Here we digress a little from the topic, since we still need to explain in more detail why the need to create such layouts arose not earlier and not later than the era of Louis XIV. And the fact is that it was in his time that the power of artillery became such that not a single old castle and not a single old fortress could withstand their fire. That is why, starting from the 16th century, the upper parts of the medieval towers began to be dismantled, and their bases were covered with earthen ramparts, which better resisted the cast-iron cores. This is how the concept of a bastion fortification was born, brought to perfection by the same Vauban in the 17th century. But it required a more accurate reference to the area than medieval castles, which is why visual layout plans appeared at that time. Due to the accuracy of their execution, relief plans became for us an important source of information about the construction of cities before the era of the industrial revolutions. After all, the models contain not only fortifications, but also farms, mills, ports, roads and bridges. At first, the plans-reliefs by royal decree were made on the spot, directly in the settlements. Then, since 1750, a workshop for their production was located in Mezieres, and in 1777 it was transferred to the House of Invalids. The manufacturing technique and scale of the models were gradually standardized. Thus, the corresponding relief was cut out of wood, which was then covered with a layer of fine sand and silk. The trees were made of silk fibers twisted on a metal wire base. Buildings were cut from small blocks of wood and then pasted over with corrugated or dyed paper.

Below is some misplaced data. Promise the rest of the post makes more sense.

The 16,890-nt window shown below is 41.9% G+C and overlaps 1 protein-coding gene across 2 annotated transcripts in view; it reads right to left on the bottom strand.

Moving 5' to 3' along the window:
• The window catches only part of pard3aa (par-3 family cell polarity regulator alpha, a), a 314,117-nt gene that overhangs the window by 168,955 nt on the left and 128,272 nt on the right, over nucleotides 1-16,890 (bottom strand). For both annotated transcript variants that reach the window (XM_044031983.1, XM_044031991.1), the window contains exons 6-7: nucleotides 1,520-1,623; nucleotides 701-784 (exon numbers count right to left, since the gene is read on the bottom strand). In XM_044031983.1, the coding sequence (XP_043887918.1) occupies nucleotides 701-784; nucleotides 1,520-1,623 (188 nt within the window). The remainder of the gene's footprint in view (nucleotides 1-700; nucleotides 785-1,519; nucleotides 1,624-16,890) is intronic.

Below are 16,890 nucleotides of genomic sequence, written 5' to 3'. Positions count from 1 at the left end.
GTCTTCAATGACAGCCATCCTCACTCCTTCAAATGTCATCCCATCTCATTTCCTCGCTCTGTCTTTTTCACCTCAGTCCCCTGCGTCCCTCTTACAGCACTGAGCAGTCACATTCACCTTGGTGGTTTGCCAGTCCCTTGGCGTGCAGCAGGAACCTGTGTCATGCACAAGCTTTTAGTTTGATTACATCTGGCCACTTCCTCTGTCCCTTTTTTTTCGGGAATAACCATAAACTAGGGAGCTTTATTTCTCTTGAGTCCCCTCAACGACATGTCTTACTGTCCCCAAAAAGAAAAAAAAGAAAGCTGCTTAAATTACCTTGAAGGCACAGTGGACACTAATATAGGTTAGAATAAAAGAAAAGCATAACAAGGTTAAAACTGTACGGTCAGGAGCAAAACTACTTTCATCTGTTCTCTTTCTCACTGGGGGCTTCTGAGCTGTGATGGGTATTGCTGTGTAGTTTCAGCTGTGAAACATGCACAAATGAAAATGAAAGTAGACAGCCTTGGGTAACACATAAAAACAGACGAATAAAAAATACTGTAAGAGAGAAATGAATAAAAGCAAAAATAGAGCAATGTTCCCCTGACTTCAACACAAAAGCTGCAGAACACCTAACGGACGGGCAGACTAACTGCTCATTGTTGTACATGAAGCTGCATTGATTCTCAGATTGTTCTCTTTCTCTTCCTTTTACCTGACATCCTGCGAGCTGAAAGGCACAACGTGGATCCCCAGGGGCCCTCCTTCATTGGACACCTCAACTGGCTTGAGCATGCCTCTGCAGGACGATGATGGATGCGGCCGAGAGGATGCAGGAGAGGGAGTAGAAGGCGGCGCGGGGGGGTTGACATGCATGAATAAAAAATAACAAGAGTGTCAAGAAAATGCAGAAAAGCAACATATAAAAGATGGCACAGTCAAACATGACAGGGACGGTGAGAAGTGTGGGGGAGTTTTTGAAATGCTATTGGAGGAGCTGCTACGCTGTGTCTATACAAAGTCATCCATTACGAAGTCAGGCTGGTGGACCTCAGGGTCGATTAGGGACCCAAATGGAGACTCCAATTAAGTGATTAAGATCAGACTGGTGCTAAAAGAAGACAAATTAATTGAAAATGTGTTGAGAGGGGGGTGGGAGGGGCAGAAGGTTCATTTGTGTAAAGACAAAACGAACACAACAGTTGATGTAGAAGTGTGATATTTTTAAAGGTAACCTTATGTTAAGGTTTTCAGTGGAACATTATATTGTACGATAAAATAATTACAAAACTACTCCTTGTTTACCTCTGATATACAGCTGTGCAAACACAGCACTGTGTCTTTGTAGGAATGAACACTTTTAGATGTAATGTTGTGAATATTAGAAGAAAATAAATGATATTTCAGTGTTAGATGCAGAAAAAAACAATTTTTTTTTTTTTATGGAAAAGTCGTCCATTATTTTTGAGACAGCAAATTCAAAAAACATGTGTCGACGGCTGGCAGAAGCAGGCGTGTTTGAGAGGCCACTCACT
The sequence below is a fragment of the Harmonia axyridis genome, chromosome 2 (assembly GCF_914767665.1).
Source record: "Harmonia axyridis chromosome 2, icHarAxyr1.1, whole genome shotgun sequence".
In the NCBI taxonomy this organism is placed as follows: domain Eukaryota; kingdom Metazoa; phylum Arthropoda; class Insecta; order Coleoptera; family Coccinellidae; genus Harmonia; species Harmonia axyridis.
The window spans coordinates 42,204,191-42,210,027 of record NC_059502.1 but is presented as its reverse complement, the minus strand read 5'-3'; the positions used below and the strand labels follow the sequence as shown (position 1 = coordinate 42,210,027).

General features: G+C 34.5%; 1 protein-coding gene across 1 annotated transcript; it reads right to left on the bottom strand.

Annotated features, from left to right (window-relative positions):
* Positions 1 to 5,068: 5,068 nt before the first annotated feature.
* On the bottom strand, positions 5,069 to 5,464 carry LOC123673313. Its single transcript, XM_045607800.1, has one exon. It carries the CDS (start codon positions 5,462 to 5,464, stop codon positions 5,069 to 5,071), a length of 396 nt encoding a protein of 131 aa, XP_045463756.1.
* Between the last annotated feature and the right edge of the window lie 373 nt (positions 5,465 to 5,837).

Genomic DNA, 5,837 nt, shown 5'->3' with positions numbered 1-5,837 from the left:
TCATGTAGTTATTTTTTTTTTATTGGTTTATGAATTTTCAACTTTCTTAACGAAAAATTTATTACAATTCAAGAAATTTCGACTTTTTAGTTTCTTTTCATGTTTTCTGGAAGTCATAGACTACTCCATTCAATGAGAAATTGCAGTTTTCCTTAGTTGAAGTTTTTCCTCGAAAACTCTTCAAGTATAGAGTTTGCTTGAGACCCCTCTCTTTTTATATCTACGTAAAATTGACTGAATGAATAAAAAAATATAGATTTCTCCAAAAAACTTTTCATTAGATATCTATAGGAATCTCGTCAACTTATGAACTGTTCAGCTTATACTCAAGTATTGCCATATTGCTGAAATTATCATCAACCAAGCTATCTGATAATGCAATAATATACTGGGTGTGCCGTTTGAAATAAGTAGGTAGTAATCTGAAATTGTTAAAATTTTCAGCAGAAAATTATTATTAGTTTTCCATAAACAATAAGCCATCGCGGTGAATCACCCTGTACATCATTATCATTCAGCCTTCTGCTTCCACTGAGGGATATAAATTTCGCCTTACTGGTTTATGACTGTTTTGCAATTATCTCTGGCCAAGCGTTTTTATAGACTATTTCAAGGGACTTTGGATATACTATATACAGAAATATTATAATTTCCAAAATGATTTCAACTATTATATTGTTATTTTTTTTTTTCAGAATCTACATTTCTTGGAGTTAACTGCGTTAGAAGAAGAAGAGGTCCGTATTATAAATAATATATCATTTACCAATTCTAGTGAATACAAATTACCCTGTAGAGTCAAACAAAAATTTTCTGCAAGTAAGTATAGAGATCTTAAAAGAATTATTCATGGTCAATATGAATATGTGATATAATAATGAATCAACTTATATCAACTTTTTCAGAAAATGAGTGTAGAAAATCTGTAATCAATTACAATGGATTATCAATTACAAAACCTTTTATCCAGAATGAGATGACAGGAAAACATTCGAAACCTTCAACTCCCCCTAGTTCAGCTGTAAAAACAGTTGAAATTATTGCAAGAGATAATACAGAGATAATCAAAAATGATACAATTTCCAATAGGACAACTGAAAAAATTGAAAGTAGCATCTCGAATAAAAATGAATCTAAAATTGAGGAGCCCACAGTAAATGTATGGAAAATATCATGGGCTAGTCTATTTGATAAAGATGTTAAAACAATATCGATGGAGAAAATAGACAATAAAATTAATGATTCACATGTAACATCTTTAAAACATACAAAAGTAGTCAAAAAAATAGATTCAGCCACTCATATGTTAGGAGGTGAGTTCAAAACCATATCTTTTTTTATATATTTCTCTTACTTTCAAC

And this is how the rocks are depicted on this model, of which the island itself is composed.